Date of Award


Degree Type


Degree Name

Master of Science (MS)


Economics (COB)

First Advisor

Janos Horvath

Second Advisor

Archie J. Nichols

Third Advisor

Thomas F. Wilson


Evidence exists today which indicates that our present motor carrier regulatory system, rather than "protect the public interest", might actually inhibit the efficient provision of transportation services to the economy. Accepting such a view of the regulated motor transport market as valid, this thesis could serve as a model from which legislators might begin to re-write our motor carrier act. It is assumed throughout this work that such an undertaking is well overdue. The possible use of this thesis for such a purpose is its primary justification for existence.

In order to serve as a basis for such a legislative revision, the model and recommendations contained herein should be designed to maximize the potential benefits which might accrue to the industry and the shipping public. The philosophical bias flowing throughout this work is the conviction that this maximization of benefits could best be realized through increased competition among firms, coupled with the minimization, through reduced regulation, of any economic threats to the stability of the national transportation system. Thus, the attempt is made in the model to be presented to provide for an increased level of industry competition while retaining those essential elements of regulation upon which the national transportation policy was originally based.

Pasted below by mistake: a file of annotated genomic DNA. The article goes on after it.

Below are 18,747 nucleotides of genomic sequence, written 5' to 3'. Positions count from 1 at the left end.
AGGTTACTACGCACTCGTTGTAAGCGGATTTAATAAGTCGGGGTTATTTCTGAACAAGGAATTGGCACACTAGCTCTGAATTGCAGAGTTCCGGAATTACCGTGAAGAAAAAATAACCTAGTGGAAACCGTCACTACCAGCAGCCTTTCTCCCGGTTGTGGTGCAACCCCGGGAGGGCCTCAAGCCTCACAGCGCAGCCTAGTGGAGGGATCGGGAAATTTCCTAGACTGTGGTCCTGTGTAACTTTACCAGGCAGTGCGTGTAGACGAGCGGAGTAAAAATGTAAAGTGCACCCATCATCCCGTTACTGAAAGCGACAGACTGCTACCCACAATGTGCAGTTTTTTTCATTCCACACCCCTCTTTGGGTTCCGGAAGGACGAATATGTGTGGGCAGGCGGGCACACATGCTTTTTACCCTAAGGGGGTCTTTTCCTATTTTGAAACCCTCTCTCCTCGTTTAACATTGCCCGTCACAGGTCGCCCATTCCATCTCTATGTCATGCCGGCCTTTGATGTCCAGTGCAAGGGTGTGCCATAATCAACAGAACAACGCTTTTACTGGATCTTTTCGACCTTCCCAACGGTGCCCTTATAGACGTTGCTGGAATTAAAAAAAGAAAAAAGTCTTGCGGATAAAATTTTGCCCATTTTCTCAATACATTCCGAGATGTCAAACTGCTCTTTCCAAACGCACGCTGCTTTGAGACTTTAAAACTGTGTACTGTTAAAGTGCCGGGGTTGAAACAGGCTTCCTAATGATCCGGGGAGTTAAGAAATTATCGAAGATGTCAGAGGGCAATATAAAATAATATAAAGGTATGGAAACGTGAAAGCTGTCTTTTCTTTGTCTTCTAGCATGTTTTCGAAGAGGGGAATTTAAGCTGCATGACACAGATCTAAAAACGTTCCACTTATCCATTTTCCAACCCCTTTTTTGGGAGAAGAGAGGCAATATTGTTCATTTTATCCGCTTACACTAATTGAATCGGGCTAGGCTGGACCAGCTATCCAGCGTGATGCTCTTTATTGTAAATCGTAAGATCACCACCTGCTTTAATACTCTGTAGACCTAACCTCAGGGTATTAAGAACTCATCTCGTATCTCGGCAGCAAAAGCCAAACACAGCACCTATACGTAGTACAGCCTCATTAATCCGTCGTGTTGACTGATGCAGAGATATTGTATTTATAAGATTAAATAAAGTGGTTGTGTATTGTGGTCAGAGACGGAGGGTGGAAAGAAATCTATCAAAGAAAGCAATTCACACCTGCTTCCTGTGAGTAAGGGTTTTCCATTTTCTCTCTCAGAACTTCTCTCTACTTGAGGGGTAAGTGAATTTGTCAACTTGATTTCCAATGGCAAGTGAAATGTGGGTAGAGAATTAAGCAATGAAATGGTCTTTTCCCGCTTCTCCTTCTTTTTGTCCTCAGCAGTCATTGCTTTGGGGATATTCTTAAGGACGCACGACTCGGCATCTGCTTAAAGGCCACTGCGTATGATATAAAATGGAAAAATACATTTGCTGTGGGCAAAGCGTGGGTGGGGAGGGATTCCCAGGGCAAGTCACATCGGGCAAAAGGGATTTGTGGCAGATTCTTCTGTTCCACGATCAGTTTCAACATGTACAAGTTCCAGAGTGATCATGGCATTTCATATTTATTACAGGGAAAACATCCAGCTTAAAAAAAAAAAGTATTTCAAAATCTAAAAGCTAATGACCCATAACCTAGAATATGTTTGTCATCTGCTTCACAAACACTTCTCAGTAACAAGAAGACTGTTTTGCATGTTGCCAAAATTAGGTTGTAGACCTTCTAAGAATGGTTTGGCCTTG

The approach taken in this work is one of review, description, analysis, model-building and commentary. The current regulatory issues of concern to the motor transportation industry are reviewed in chapter 2. The market structure is described in chapter 3, followed by an analysis of price and output determination in chapter 4. The framework for a new approach to price determination in this industry is developed in chapters 5 and 6. The model presented is intended to replace many of the regulatory procedures in use today. Chapter 7 contains comments on the relevance to the industry of the model constructed in chapters 5 and 6, to include a discussion of its probable impact upon several of the most perplexing problems facing regulators today. The appendix was added to enhance the reader' s und of the extent to which present-day regulated motor transport rate structures fail to represent rational and economically justifiable charges for services rendered.

This thesis will not continue in the modern trend of regulatory literature--that is, resorting to emotionalism and allegations aimed at removing regulation from the transport industry (16). Nor is its purpose to justify the oontinued existence of the Interstate Commerce Commission. Rather, the admittedly ambitious goal of this work is to present what is felt to be a much-needed new format for regulation in this field--one based upon the ideals of economic theory, the tenets of national transportation policy, and the restraints of present-day market realities. With this goal in mind, every attempt will be made to announce assumptions, identify opinions and employ rigid economic analysis whenever possible.